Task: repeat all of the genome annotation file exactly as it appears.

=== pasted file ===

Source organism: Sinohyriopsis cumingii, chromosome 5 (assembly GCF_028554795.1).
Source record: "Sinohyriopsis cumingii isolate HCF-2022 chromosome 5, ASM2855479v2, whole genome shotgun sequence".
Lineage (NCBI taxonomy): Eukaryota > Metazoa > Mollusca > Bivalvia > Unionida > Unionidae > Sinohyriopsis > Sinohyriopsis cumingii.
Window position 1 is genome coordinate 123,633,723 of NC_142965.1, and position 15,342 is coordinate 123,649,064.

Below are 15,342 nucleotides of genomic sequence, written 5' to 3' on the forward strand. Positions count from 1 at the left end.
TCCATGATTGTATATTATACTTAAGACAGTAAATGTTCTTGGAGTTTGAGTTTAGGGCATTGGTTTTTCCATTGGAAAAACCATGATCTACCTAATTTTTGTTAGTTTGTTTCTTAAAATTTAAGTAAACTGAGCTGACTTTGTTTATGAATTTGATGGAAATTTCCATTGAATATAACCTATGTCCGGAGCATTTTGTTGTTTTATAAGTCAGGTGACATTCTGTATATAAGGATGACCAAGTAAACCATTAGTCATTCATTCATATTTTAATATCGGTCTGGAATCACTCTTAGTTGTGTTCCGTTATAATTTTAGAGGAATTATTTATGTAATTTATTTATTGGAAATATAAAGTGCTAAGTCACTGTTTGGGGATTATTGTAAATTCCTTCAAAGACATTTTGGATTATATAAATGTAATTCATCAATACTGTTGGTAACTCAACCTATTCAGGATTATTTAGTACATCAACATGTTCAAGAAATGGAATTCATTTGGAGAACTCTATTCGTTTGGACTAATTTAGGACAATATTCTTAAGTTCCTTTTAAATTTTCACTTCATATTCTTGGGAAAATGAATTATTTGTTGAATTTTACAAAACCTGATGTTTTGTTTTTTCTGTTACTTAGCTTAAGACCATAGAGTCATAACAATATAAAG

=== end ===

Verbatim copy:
Source organism: Sinohyriopsis cumingii, chromosome 5 (assembly GCF_028554795.1).
Source record: "Sinohyriopsis cumingii isolate HCF-2022 chromosome 5, ASM2855479v2, whole genome shotgun sequence".
Lineage (NCBI taxonomy): Eukaryota > Metazoa > Mollusca > Bivalvia > Unionida > Unionidae > Sinohyriopsis > Sinohyriopsis cumingii.
Window position 1 is genome coordinate 123,633,723 of NC_142965.1, and position 15,342 is coordinate 123,649,064.

Below are 15,342 nucleotides of genomic sequence, written 5' to 3' on the forward strand. Positions count from 1 at the left end.
TCCATGATTGTATATTATACTTAAGACAGTAAATGTTCTTGGAGTTTGAGTTTAGGGCATTGGTTTTTCCATTGGAAAAACCATGATCTACCTAATTTTTGTTAGTTTGTTTCTTAAAATTTAAGTAAACTGAGCTGACTTTGTTTATGAATTTGATGGAAATTTCCATTGAATATAACCTATGTCCGGAGCATTTTGTTGTTTTATAAGTCAGGTGACATTCTGTATATAAGGATGACCAAGTAAACCATTAGTCATTCATTCATATTTTAATATCGGTCTGGAATCACTCTTAGTTGTGTTCCGTTATAATTTTAGAGGAATTATTTATGTAATTTATTTATTGGAAATATAAAGTGCTAAGTCACTGTTTGGGGATTATTGTAAATTCCTTCAAAGACATTTTGGATTATATAAATGTAATTCATCAATACTGTTGGTAACTCAACCTATTCAGGATTATTTAGTACATCAACATGTTCAAGAAATGGAATTCATTTGGAGAACTCTATTCGTTTGGACTAATTTAGGACAATATTCTTAAGTTCCTTTTAAATTTTCACTTCATATTCTTGGGAAAATGAATTATTTGTTGAATTTTACAAAACCTGATGTTTTGTTTTTTCTGTTACTTAGCTTAAGACCATAGAGTCATAACAATATAAAG